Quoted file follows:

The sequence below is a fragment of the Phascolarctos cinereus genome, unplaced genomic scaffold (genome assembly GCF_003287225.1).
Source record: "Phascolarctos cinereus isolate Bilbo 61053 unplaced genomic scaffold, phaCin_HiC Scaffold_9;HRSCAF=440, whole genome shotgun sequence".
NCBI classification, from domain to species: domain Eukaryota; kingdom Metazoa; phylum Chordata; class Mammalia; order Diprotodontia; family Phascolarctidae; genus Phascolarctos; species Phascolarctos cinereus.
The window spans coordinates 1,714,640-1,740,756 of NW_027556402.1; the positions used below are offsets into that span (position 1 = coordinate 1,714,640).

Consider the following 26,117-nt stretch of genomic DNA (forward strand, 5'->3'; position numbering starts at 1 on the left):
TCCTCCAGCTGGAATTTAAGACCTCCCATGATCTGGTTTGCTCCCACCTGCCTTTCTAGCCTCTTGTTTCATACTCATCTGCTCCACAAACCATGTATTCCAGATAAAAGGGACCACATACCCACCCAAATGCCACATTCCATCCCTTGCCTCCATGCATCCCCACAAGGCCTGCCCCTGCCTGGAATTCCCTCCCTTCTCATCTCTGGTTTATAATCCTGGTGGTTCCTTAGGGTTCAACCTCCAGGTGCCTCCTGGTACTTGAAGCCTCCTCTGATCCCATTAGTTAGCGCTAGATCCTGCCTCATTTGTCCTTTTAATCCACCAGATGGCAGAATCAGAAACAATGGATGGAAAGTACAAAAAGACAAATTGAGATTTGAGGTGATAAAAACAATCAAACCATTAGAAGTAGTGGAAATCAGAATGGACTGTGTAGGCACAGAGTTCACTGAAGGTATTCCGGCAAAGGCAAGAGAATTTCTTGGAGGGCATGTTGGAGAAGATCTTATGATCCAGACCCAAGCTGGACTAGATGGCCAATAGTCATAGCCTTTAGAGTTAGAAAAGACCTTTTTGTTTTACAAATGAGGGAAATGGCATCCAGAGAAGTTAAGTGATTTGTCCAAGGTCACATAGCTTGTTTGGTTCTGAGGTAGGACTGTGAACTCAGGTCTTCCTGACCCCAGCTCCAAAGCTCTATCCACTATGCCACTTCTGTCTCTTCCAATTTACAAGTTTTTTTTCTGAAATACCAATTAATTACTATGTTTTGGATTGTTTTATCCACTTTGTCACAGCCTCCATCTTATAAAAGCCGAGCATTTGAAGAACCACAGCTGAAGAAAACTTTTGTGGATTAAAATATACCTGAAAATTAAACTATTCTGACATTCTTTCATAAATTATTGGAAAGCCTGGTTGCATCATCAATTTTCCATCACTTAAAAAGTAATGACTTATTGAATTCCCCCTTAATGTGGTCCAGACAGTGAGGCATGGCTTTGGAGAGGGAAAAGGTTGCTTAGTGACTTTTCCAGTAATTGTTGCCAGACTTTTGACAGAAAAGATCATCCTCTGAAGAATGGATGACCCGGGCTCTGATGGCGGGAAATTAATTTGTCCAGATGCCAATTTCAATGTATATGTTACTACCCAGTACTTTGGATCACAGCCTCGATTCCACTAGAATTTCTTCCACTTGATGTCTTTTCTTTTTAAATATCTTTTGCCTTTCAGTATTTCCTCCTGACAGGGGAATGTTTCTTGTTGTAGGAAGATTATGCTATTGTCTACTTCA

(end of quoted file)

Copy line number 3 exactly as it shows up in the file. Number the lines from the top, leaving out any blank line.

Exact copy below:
NCBI classification, from domain to species: domain Eukaryota; kingdom Metazoa; phylum Chordata; class Mammalia; order Diprotodontia; family Phascolarctidae; genus Phascolarctos; species Phascolarctos cinereus.